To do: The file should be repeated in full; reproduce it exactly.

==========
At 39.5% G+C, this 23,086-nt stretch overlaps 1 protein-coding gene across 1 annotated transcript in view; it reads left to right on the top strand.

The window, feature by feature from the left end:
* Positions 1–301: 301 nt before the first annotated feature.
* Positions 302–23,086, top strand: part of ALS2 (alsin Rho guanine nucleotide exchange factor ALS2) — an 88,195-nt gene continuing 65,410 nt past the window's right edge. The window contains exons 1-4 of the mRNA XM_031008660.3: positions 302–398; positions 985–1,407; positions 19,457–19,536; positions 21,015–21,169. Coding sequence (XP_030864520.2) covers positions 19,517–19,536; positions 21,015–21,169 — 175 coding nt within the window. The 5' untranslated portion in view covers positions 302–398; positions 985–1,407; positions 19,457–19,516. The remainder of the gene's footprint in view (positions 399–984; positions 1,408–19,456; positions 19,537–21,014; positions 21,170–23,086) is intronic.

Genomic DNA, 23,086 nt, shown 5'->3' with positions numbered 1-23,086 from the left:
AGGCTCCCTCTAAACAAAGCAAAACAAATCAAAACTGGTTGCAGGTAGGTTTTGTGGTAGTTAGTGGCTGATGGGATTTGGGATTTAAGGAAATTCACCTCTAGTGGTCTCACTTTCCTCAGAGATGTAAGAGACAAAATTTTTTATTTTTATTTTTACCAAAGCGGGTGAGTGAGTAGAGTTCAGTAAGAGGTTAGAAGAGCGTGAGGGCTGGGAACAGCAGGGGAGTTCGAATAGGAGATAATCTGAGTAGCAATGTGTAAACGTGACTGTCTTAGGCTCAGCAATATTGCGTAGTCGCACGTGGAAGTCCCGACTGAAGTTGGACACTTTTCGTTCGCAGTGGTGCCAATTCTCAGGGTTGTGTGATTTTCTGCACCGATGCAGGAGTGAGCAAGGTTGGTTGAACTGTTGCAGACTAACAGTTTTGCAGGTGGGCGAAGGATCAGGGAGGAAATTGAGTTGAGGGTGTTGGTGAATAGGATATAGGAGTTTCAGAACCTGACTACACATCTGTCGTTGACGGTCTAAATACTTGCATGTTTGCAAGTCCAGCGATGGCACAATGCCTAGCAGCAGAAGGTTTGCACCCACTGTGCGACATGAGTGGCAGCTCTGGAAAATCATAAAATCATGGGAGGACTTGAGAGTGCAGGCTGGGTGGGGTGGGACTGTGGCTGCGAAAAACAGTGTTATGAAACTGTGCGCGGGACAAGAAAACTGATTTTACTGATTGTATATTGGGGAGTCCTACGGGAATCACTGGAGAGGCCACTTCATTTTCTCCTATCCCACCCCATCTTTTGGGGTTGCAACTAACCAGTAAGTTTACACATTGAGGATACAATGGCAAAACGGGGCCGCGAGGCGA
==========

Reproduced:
At 39.5% G+C, this 23,086-nt stretch overlaps 1 protein-coding gene across 1 annotated transcript in view; it reads left to right on the top strand.

The window, feature by feature from the left end:
* Positions 1–301: 301 nt before the first annotated feature.
* Positions 302–23,086, top strand: part of ALS2 (alsin Rho guanine nucleotide exchange factor ALS2) — an 88,195-nt gene continuing 65,410 nt past the window's right edge. The window contains exons 1-4 of the mRNA XM_031008660.3: positions 302–398; positions 985–1,407; positions 19,457–19,536; positions 21,015–21,169. Coding sequence (XP_030864520.2) covers positions 19,517–19,536; positions 21,015–21,169 — 175 coding nt within the window. The 5' untranslated portion in view covers positions 302–398; positions 985–1,407; positions 19,457–19,516. The remainder of the gene's footprint in view (positions 399–984; positions 1,408–19,456; positions 19,537–21,014; positions 21,170–23,086) is intronic.

Genomic DNA, 23,086 nt, shown 5'->3' with positions numbered 1-23,086 from the left:
AGGCTCCCTCTAAACAAAGCAAAACAAATCAAAACTGGTTGCAGGTAGGTTTTGTGGTAGTTAGTGGCTGATGGGATTTGGGATTTAAGGAAATTCACCTCTAGTGGTCTCACTTTCCTCAGAGATGTAAGAGACAAAATTTTTTATTTTTATTTTTACCAAAGCGGGTGAGTGAGTAGAGTTCAGTAAGAGGTTAGAAGAGCGTGAGGGCTGGGAACAGCAGGGGAGTTCGAATAGGAGATAATCTGAGTAGCAATGTGTAAACGTGACTGTCTTAGGCTCAGCAATATTGCGTAGTCGCACGTGGAAGTCCCGACTGAAGTTGGACACTTTTCGTTCGCAGTGGTGCCAATTCTCAGGGTTGTGTGATTTTCTGCACCGATGCAGGAGTGAGCAAGGTTGGTTGAACTGTTGCAGACTAACAGTTTTGCAGGTGGGCGAAGGATCAGGGAGGAAATTGAGTTGAGGGTGTTGGTGAATAGGATATAGGAGTTTCAGAACCTGACTACACATCTGTCGTTGACGGTCTAAATACTTGCATGTTTGCAAGTCCAGCGATGGCACAATGCCTAGCAGCAGAAGGTTTGCACCCACTGTGCGACATGAGTGGCAGCTCTGGAAAATCATAAAATCATGGGAGGACTTGAGAGTGCAGGCTGGGTGGGGTGGGACTGTGGCTGCGAAAAACAGTGTTATGAAACTGTGCGCGGGACAAGAAAACTGATTTTACTGATTGTATATTGGGGAGTCCTACGGGAATCACTGGAGAGGCCACTTCATTTTCTCCTATCCCACCCCATCTTTTGGGGTTGCAACTAACCAGTAAGTTTACACATTGAGGATACAATGGCAAAACGGGGCCGCGAGGCGA